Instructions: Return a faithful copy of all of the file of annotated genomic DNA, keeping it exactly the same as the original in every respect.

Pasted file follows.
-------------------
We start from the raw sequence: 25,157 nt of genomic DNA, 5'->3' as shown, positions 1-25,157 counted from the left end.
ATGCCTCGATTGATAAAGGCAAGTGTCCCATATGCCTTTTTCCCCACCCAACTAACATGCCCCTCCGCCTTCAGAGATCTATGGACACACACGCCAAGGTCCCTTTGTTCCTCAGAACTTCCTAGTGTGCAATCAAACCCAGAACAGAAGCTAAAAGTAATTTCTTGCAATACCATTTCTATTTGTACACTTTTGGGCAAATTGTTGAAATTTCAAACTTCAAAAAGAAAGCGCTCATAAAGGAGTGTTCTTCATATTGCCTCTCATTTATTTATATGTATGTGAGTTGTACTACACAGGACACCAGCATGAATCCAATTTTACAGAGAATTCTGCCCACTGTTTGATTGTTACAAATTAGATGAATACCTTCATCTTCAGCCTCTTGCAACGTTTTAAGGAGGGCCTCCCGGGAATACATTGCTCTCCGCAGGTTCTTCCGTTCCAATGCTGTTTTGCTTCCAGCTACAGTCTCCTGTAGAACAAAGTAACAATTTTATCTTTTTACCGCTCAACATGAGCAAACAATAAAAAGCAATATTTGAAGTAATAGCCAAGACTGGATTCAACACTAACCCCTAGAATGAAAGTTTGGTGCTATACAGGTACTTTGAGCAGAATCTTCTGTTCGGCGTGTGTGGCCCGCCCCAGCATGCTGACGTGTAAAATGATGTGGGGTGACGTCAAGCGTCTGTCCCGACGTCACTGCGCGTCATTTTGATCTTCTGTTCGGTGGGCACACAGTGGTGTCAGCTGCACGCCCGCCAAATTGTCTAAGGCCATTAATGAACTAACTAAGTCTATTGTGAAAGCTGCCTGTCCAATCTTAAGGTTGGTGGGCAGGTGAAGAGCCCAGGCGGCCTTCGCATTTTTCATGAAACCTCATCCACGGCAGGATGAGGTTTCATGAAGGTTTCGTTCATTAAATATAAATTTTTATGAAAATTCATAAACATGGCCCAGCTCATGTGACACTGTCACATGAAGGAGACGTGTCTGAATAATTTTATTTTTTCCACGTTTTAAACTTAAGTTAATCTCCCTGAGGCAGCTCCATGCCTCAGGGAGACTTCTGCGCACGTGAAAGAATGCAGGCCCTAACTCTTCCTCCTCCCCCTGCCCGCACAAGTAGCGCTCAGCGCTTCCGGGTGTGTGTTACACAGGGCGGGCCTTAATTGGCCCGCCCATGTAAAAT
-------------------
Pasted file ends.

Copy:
We start from the raw sequence: 25,157 nt of genomic DNA, 5'->3' as shown, positions 1-25,157 counted from the left end.
ATGCCTCGATTGATAAAGGCAAGTGTCCCATATGCCTTTTTCCCCACCCAACTAACATGCCCCTCCGCCTTCAGAGATCTATGGACACACACGCCAAGGTCCCTTTGTTCCTCAGAACTTCCTAGTGTGCAATCAAACCCAGAACAGAAGCTAAAAGTAATTTCTTGCAATACCATTTCTATTTGTACACTTTTGGGCAAATTGTTGAAATTTCAAACTTCAAAAAGAAAGCGCTCATAAAGGAGTGTTCTTCATATTGCCTCTCATTTATTTATATGTATGTGAGTTGTACTACACAGGACACCAGCATGAATCCAATTTTACAGAGAATTCTGCCCACTGTTTGATTGTTACAAATTAGATGAATACCTTCATCTTCAGCCTCTTGCAACGTTTTAAGGAGGGCCTCCCGGGAATACATTGCTCTCCGCAGGTTCTTCCGTTCCAATGCTGTTTTGCTTCCAGCTACAGTCTCCTGTAGAACAAAGTAACAATTTTATCTTTTTACCGCTCAACATGAGCAAACAATAAAAAGCAATATTTGAAGTAATAGCCAAGACTGGATTCAACACTAACCCCTAGAATGAAAGTTTGGTGCTATACAGGTACTTTGAGCAGAATCTTCTGTTCGGCGTGTGTGGCCCGCCCCAGCATGCTGACGTGTAAAATGATGTGGGGTGACGTCAAGCGTCTGTCCCGACGTCACTGCGCGTCATTTTGATCTTCTGTTCGGTGGGCACACAGTGGTGTCAGCTGCACGCCCGCCAAATTGTCTAAGGCCATTAATGAACTAACTAAGTCTATTGTGAAAGCTGCCTGTCCAATCTTAAGGTTGGTGGGCAGGTGAAGAGCCCAGGCGGCCTTCGCATTTTTCATGAAACCTCATCCACGGCAGGATGAGGTTTCATGAAGGTTTCGTTCATTAAATATAAATTTTTATGAAAATTCATAAACATGGCCCAGCTCATGTGACACTGTCACATGAAGGAGACGTGTCTGAATAATTTTATTTTTTCCACGTTTTAAACTTAAGTTAATCTCCCTGAGGCAGCTCCATGCCTCAGGGAGACTTCTGCGCACGTGAAAGAATGCAGGCCCTAACTCTTCCTCCTCCCCCTGCCCGCACAAGTAGCGCTCAGCGCTTCCGGGTGTGTGTTACACAGGGCGGGCCTTAATTGGCCCGCCCATGTAAAAT